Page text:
Bridget Phillipson – 2022 Speech on the Education White Paper

The speech made by Bridget Phillipson, the Shadow Education Secretary, in the House of Commons on 28 March 2022.

I thank the right hon. Gentleman for advance sight of his statement today. It has been a little over two years since schools were closed to most pupils and almost 12 years since his party came to power, yet among the many reannouncements that we heard over the weekend, the big ideas were that three quarters of our schools should carry on as normal, teaching the hours that they already teach; that when children are falling behind, schools will be there to help; and that the national tutoring programme—described by providers as being at risk of catastrophic failure—is the answer to all our problems.

Is that really it? Is that the limit of the Secretary of State’s ambition for our children and for our country? He rightly stresses the need to be evidence-led. Is that all he thinks the evidence supports? [Interruption.]

Mr Speaker

Order. I expected good order to be kept during the Secretary of State’s statement, which in fairness it was, and I certainly want the same for the shadow Secretary of State. If somebody does not want to keep good order, will they please leave now?

Bridget Phillipson

The Secretary of State rightly stresses the need to be evidence-led. Is that all he thinks the evidence supports, or is it all he could persuade the Chancellor to support?

The attainment gap is widening. Performance at GCSE for our most disadvantaged kids was going into reverse even before the pandemic. After two years of ongoing disruption, it is clear enough where the focus should be. The Secretary of State says that he has ambitions, but they are hollow—hollow because they are wholly disconnected from any means of achieving them, hollow because there is no plan to deliver them, but also hollow because there is no vision for what education is for, what growing up in our country should involve and what priority we should give our children.

We are two years into the pandemic. Two years is a long time, and an important time—half a lifetime for the children starting school in September. We can all see the impact that the years of disruption, botched exams, isolation and time spent at home has had on our children, yet time and again the Government fail to grasp the truth that time out of education for children and young people means more than time out in the rest of their lives. Instead, our children have been an afterthought for this Government—a Government who showed their priorities when they reopened pubs before they reopened schools, a Prime Minister whose own adviser on education recovery resigned in despair, a Department that closed schools to most children with little thought for how it would repair the damage or reopen them safely.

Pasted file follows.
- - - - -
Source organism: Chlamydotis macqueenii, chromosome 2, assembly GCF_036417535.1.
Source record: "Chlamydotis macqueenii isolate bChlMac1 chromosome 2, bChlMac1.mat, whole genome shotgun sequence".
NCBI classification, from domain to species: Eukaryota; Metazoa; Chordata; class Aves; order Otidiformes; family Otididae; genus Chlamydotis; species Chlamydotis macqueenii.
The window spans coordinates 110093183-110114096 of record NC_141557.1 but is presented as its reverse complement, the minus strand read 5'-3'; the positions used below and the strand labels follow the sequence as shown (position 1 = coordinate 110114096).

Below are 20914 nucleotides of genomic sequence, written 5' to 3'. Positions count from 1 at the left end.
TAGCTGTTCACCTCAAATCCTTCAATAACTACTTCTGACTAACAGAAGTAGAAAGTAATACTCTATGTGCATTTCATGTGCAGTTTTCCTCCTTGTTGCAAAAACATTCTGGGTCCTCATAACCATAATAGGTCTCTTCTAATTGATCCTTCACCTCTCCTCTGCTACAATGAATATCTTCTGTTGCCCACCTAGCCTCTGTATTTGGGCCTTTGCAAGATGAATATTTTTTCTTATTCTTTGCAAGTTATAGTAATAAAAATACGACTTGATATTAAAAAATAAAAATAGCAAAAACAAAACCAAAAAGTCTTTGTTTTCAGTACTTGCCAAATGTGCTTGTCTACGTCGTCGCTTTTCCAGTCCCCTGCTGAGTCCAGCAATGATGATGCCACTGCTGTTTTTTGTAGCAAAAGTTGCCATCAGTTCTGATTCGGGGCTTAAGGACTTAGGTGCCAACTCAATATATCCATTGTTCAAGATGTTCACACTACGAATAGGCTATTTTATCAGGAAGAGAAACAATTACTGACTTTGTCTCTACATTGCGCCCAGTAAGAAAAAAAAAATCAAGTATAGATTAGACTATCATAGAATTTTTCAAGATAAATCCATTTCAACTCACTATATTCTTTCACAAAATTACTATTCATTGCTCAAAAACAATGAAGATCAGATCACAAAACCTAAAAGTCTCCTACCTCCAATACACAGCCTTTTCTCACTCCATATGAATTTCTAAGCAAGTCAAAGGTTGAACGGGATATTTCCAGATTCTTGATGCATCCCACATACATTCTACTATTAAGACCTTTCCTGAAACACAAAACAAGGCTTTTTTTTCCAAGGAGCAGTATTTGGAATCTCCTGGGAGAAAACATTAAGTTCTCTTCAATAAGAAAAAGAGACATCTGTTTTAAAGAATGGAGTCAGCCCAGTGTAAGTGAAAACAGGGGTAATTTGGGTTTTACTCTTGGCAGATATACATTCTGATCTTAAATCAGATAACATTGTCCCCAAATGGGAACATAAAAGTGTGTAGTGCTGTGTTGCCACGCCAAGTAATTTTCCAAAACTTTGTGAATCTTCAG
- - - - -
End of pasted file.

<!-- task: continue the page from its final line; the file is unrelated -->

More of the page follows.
Labour listened to parents and young people and set out the children’s recovery plan that our children need and our country deserves—breakfast clubs and new activities, quality mental health support in every school, small group tutoring for all who need it. Our children have waited long enough. When will they see a recovery plan that rises to the generational challenge staring us all in the face? Only today, the Department published research setting out that in reading in particular, pupils are falling further behind and the disadvantage gap is widening.

It goes deeper than just the past two years. We see the value and worth of every child. We see them as ambitious and optimistic, with dreams for their future. We see the role of a Government as one of matching, not tempering, that ambition. Education is about opportunity; we want opportunity for every child, in every corner of our country, at every stage.

We want childcare that is high-quality, affordable and available, not a cost that prices people out of parenting. We want every parent to be able to send their child to a great local state school, which is why we would launch the most ambitious school improvement plan for a generation, focusing on what happens inside the school, not the name above the door. We want teachers supported to succeed, not leaving the profession as they are doing, which is why we have set out plans for career development and for thousands of new teachers: because the success and professionalism of our teachers enables the success of our children.

We want to see our children not just achieving, but thriving at school, with a rich and broad curriculum that enables them to flourish. We want to give children and young people real choices and see them succeed through strong colleges and apprenticeships. That is why we would deliver work experience, careers advice and digital skills for all our young people so that everyone leaves education ready for work and ready for life. That is why today’s White Paper represents such a missed opportunity.

However, for all the disappointment that we feel on these Opposition Benches, echoed by school staff and school leaders across our country today—and the Secretary of State, in his heart, probably feels that disappointment himself—it is our children, whose voices are rarely heard in this place, who are the real losers today.